Annually, between July 17 and August 24, the Perseid meteor shower puts on one of the brightest cosmic events of the year. Better still, viewing conditions this time around are particularly ideal - due to a new moon. But even if you can't step outside a couple hours before the sun comes up, it's worth checking the sky in the late evening and early morning. Here are the peak times to see the meteor shower in your area.
However the spectacular meteor shower also has biblical connotations. The Perseids takes place every year between July 17 and August 24. And even though there won't be as many shooting stars as in past years - in 2016, for example, there were as many as 200 visible meteors per hour - there will still be a boatload this weekend, with as many as 60 to 70 meteors per hour during its peak, Cooke told Space.com.
Meanwhile, the best place to view the Perseids meteor shower is in the Northern Hemisphere, so viewers in the United Kingdom and USA should be golden. "You'll want to look northeast". No special equipment is needed, just patience. The longer you're outside in the dark, the better your vision of the meteors will be. But the best time to watch the shower is in the pre-dawn hours of 3-5 a.m. when the moon has set and Perseus is high in the sky.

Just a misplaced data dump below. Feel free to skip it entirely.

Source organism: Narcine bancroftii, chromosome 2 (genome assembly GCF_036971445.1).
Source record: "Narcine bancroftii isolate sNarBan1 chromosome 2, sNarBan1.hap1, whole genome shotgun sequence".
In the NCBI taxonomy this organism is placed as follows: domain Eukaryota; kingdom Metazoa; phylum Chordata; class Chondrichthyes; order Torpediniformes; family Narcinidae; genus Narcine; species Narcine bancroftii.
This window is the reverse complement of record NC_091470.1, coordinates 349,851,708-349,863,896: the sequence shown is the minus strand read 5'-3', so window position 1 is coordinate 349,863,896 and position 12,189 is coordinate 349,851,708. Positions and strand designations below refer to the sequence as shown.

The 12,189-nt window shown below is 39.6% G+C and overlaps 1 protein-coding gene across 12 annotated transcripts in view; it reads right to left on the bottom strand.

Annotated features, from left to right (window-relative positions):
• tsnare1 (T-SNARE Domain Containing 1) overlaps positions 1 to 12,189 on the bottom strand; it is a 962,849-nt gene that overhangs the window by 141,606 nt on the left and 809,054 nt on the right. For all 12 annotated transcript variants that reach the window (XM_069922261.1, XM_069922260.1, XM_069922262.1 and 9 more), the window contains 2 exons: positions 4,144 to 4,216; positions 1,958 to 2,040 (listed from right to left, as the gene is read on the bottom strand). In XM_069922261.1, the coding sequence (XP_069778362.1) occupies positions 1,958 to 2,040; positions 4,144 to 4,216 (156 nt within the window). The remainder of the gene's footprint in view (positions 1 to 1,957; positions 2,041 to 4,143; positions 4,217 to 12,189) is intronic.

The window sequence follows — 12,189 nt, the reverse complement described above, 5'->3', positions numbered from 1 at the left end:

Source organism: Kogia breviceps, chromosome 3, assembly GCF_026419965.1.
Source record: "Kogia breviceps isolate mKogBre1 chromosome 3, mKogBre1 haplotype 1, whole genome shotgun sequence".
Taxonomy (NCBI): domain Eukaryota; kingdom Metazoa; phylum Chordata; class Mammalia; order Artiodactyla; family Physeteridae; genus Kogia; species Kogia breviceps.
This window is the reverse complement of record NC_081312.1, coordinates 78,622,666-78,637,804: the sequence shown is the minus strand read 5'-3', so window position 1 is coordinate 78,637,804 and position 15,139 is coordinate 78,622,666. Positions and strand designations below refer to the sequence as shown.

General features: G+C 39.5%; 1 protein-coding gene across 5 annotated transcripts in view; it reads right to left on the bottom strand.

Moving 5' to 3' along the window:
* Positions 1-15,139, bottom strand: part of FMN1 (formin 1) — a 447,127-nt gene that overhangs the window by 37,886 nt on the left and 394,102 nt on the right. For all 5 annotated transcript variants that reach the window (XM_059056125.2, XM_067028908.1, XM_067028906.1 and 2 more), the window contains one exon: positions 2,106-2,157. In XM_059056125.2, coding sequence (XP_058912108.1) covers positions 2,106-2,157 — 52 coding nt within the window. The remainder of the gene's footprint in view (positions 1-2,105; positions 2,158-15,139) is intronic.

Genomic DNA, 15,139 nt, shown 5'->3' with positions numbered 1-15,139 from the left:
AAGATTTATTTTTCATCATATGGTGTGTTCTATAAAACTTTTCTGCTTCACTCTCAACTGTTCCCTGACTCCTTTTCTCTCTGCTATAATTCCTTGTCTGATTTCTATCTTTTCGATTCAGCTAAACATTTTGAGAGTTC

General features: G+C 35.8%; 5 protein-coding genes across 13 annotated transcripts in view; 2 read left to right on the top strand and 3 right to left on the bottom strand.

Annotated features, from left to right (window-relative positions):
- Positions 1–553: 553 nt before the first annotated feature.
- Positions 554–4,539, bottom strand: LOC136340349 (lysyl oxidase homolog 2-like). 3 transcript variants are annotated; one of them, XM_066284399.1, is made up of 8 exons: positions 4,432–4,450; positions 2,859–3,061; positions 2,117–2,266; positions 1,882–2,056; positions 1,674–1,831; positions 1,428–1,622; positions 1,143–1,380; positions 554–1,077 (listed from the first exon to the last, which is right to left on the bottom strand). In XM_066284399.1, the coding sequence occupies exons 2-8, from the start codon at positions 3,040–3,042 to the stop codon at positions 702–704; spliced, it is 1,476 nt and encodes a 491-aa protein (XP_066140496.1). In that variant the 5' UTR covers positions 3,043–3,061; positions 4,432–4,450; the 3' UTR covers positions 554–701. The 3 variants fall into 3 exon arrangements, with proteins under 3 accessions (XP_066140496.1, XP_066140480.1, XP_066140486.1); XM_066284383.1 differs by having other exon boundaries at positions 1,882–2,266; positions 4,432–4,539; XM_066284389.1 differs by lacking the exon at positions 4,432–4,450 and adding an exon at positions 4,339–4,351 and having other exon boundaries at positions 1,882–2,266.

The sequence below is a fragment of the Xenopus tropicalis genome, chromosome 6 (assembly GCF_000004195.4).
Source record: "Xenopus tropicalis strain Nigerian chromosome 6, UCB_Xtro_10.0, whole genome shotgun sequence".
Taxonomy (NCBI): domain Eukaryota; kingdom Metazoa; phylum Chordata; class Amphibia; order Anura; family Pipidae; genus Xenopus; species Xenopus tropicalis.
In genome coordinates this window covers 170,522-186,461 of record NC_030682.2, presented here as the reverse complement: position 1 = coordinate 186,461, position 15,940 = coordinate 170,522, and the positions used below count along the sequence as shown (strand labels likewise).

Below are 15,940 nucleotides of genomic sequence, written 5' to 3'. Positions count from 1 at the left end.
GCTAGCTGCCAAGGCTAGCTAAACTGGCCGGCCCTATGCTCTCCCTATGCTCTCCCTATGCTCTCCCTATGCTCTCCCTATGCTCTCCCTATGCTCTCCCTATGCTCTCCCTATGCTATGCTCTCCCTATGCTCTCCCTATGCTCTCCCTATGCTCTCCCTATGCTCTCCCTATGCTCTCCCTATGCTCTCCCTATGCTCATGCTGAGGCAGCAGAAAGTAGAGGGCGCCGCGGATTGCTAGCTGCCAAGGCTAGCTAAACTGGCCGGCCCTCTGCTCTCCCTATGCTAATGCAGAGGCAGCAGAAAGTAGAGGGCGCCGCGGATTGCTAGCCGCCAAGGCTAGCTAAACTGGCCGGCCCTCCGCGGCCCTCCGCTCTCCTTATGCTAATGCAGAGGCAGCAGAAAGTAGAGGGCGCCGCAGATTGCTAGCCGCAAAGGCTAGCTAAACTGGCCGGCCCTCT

You can watch the livestream below.
The basic idea behind the annual meteor shower begins with a comet - basically a large ball of frozen ice and rocks that travels around the sun.More news: Drought afflicts entire New South Wales in Australia
A tent stands out against the starlit sky during the Perseid meteor shower on August 14, 2016 in Terlingua, Texas.
Perseids meteor shower 2018: What is it?
"Comets are spectacular and handsome and take months to go across the sky but every time they go near the sun they are melted down a little bit. During a meteor shower the Earth collides with that debris and very small pieces burn up in the upper atmosphere creating the show". 7×7 has a great writeup of the best places in the Bay Area for stargazingincluding Strawberry Hill in Golden Gate Park, Lands End in San Francisco, Mt. Hamilton in San Jose, the Chabot Space Center in the Berkeley Hills (which has free telescope stargazing events on most Fridays and Saturdays) and many others. Mars and Saturn will also be visible at different points.
When is the next meteor shower?
As meteors enter the earth's atmosphere they leave streaks of light in the sky, which some people call shooting stars.
And if your view is obscured by weather or clouds this weekend, the Perseids are visible for several nights afterward.